“We’ve seen it, the whole ginger is actually melted and it is quite a strange disease that we don’t know where it is coming from – and it’s both air and soil borne because if you go to every farmer, the story is the same -this moment the ginger is fresh and green, the just the next moment, it is dry and melted completely.”
The Kaduna State Commissioner for Agriculture, Hon. Murtala Dabo, described the situation as really sad as about 2,500 hectares of farmland was affected, adding that more than seven farms had witnessed unprecedented levels of devastation.
He said, “As you can see, over 90 per cent of the farms are gone, melted. And the sad reality is that in this part of the state, our mainstay is ginger, we hardly cultivate the food crops. It is from ginger that they buy food, sponsor their children to school and from ginger they do every other thing.
“So, our livelihood is gone and there is so much strain on our people. We really need all the support we can get.”
According to the Institute of Agricultural Research, Ahmadu Bello University (ABU), Zaria, already confirmed it was a fungal attack.
He said, “They came, took samples of the plant and the soil and as it is now, they’ve made their recommendations for the fungicide application but it came late.
“We bought the fungicides and distributed them among our smallholder farmers but the larger part of the farms is gone. We are trying to salvage the little, maybe for the seeds. Truly, we need to have improved seeds against next year.
“The loss is unquantifiable. Over 2,500 hectares are gone and with between N8 billion and N10 billion in monetary losses to farmers.”
The Sole Administrator, Jaba Local Government Council, Kaduna State, Hon. Nita Byack George, while calling on the federal government for urgent intervention, said the development had affected the lives of individual persons and the economy of the local government.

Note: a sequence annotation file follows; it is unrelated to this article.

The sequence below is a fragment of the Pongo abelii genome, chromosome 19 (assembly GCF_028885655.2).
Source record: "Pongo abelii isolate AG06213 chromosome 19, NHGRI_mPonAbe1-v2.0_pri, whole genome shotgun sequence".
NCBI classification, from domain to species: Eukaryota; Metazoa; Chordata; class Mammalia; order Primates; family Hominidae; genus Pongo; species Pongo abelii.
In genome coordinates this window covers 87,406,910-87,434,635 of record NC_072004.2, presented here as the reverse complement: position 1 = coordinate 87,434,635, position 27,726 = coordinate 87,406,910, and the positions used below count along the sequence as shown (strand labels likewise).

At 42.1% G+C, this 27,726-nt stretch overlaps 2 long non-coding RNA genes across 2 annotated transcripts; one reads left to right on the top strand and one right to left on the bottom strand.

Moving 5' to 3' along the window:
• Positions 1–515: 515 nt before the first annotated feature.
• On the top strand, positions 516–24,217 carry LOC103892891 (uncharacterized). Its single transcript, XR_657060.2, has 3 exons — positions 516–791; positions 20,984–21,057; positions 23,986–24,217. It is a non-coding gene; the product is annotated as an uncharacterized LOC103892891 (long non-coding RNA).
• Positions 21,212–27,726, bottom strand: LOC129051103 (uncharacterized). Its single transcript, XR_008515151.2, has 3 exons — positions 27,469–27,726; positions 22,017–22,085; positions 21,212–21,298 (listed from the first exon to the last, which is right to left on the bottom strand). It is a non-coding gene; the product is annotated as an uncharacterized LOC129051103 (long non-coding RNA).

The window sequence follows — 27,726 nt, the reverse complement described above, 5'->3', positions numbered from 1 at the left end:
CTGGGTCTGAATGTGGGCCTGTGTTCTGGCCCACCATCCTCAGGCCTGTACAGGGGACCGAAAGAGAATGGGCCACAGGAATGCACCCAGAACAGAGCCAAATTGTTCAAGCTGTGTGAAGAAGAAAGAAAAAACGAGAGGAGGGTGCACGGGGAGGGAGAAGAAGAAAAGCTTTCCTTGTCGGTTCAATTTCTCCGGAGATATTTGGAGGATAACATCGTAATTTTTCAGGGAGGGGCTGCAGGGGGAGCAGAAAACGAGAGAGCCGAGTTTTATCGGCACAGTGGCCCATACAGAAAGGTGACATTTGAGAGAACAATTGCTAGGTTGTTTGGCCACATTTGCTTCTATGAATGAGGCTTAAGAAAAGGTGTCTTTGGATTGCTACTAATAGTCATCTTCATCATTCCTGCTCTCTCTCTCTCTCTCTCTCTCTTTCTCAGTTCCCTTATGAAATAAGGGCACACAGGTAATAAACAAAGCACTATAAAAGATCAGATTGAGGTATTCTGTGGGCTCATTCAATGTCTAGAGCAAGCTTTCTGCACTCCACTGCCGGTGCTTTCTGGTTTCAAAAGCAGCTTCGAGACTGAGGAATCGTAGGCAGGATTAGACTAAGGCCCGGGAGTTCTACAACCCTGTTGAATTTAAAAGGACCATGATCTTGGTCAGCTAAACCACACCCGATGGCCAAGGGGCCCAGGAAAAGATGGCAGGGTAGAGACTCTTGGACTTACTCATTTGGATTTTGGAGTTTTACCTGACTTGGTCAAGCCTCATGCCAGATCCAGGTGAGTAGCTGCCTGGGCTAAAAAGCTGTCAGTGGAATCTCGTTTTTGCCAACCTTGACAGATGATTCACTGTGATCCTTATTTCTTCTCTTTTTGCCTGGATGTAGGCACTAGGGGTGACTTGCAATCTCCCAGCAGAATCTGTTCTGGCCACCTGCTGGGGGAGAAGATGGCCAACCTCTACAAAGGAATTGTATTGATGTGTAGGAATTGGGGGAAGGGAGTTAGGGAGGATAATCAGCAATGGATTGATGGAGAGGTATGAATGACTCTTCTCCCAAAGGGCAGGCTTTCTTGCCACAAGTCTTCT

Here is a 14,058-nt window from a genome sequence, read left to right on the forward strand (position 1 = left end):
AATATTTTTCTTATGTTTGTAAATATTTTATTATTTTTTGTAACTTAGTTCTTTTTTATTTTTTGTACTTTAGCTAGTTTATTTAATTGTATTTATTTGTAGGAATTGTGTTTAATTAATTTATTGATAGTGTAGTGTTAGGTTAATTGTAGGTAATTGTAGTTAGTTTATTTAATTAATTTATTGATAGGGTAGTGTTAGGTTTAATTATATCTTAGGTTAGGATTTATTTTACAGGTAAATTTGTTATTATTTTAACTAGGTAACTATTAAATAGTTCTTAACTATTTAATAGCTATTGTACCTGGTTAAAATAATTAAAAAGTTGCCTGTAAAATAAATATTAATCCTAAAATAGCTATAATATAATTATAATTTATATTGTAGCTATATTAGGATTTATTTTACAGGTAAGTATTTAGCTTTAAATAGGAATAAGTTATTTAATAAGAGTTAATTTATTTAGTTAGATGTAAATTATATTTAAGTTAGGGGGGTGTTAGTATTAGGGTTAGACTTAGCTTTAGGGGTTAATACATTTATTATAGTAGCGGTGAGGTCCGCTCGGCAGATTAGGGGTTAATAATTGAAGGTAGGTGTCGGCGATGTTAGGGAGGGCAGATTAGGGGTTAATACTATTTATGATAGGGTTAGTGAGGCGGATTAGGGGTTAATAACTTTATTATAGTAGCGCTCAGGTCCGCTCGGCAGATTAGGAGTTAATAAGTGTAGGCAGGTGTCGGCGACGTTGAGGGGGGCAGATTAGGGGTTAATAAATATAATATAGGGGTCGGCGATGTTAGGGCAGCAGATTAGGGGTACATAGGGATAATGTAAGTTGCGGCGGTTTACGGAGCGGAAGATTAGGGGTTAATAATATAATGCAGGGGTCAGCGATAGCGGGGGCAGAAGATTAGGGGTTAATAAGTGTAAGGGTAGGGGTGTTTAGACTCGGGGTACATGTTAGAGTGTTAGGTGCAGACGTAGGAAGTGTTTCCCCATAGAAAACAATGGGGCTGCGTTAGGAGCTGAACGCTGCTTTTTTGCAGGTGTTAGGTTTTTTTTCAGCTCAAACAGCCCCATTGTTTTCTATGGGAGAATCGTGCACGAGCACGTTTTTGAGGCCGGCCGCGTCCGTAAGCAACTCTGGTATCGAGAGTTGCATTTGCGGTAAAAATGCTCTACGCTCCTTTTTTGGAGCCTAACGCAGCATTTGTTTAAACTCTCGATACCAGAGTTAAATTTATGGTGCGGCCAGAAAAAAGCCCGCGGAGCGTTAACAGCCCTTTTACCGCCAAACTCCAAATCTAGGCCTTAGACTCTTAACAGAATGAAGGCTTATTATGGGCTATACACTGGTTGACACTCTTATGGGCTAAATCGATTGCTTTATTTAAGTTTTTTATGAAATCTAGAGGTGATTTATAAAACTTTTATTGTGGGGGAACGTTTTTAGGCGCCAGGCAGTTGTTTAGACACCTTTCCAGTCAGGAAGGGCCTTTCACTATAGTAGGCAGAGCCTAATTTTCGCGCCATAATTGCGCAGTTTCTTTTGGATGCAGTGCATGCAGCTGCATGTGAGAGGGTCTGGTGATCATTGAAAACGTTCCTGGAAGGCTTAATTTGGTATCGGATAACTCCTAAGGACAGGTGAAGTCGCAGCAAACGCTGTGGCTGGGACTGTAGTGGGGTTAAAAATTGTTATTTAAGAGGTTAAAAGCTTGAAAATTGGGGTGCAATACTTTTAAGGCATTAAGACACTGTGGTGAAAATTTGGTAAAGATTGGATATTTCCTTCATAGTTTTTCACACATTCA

She told THISDAY, “It would amaze you to hear that there were some of our people who collapsed on their farms the moment they saw the devastating situation of their crops.
“A lot of families are really in great confusion because ginger is their source of livelihood and greatly affects the economy of the communities.”
A farmer told THISDAY that the disease outbreak was a, “mystery to us and our prayers now are seriously against next year because if it happens again next year, we are finished.
“Right now, we are trying to salvage some seeds to see if we can get some by next year. That’s our major problem now.”
Also, a local ginger exporter, Mr. Bala Alhamdu, said, “Of a truth, as of last two seasons, I exported about 45 containers but as of this season that is about to start in November and with what is happening now, I don’t think I can get up to two tons of ginger because I am yet to set my eyes on a particular farm that has been free from this infection.
“I am not myself right now. I am panicking virtually every day because this has been the source of livelihood for me. Moreover, I have about 50 staff working with me and I don’t know how I can cope with paying their salaries.”